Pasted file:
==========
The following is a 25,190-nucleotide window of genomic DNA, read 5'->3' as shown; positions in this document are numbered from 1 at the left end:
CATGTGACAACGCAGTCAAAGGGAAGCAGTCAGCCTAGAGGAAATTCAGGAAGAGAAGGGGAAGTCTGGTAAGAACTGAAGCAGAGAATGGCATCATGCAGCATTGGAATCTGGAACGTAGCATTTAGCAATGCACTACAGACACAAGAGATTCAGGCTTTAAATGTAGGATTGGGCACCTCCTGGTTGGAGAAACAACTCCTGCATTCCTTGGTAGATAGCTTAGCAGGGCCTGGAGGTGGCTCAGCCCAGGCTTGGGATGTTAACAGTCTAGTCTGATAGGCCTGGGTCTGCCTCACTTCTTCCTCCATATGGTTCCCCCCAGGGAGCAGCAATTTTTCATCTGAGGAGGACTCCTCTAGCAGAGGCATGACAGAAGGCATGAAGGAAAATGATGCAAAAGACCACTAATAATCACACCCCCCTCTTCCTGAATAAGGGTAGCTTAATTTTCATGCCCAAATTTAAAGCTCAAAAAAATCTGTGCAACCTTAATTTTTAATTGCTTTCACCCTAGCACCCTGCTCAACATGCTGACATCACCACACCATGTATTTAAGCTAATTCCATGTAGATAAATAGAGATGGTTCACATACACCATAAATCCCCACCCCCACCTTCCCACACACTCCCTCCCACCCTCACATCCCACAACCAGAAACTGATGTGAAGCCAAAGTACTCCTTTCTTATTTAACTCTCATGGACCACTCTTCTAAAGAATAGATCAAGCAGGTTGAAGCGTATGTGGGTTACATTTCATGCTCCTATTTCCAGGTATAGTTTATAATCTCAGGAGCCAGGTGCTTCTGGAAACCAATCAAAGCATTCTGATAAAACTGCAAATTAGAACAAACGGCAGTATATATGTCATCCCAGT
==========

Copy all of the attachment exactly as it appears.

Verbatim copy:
The following is a 25,190-nucleotide window of genomic DNA, read 5'->3' as shown; positions in this document are numbered from 1 at the left end:
CATGTGACAACGCAGTCAAAGGGAAGCAGTCAGCCTAGAGGAAATTCAGGAAGAGAAGGGGAAGTCTGGTAAGAACTGAAGCAGAGAATGGCATCATGCAGCATTGGAATCTGGAACGTAGCATTTAGCAATGCACTACAGACACAAGAGATTCAGGCTTTAAATGTAGGATTGGGCACCTCCTGGTTGGAGAAACAACTCCTGCATTCCTTGGTAGATAGCTTAGCAGGGCCTGGAGGTGGCTCAGCCCAGGCTTGGGATGTTAACAGTCTAGTCTGATAGGCCTGGGTCTGCCTCACTTCTTCCTCCATATGGTTCCCCCCAGGGAGCAGCAATTTTTCATCTGAGGAGGACTCCTCTAGCAGAGGCATGACAGAAGGCATGAAGGAAAATGATGCAAAAGACCACTAATAATCACACCCCCCTCTTCCTGAATAAGGGTAGCTTAATTTTCATGCCCAAATTTAAAGCTCAAAAAAATCTGTGCAACCTTAATTTTTAATTGCTTTCACCCTAGCACCCTGCTCAACATGCTGACATCACCACACCATGTATTTAAGCTAATTCCATGTAGATAAATAGAGATGGTTCACATACACCATAAATCCCCACCCCCACCTTCCCACACACTCCCTCCCACCCTCACATCCCACAACCAGAAACTGATGTGAAGCCAAAGTACTCCTTTCTTATTTAACTCTCATGGACCACTCTTCTAAAGAATAGATCAAGCAGGTTGAAGCGTATGTGGGTTACATTTCATGCTCCTATTTCCAGGTATAGTTTATAATCTCAGGAGCCAGGTGCTTCTGGAAACCAATCAAAGCATTCTGATAAAACTGCAAATTAGAACAAACGGCAGTATATATGTCATCCCAGT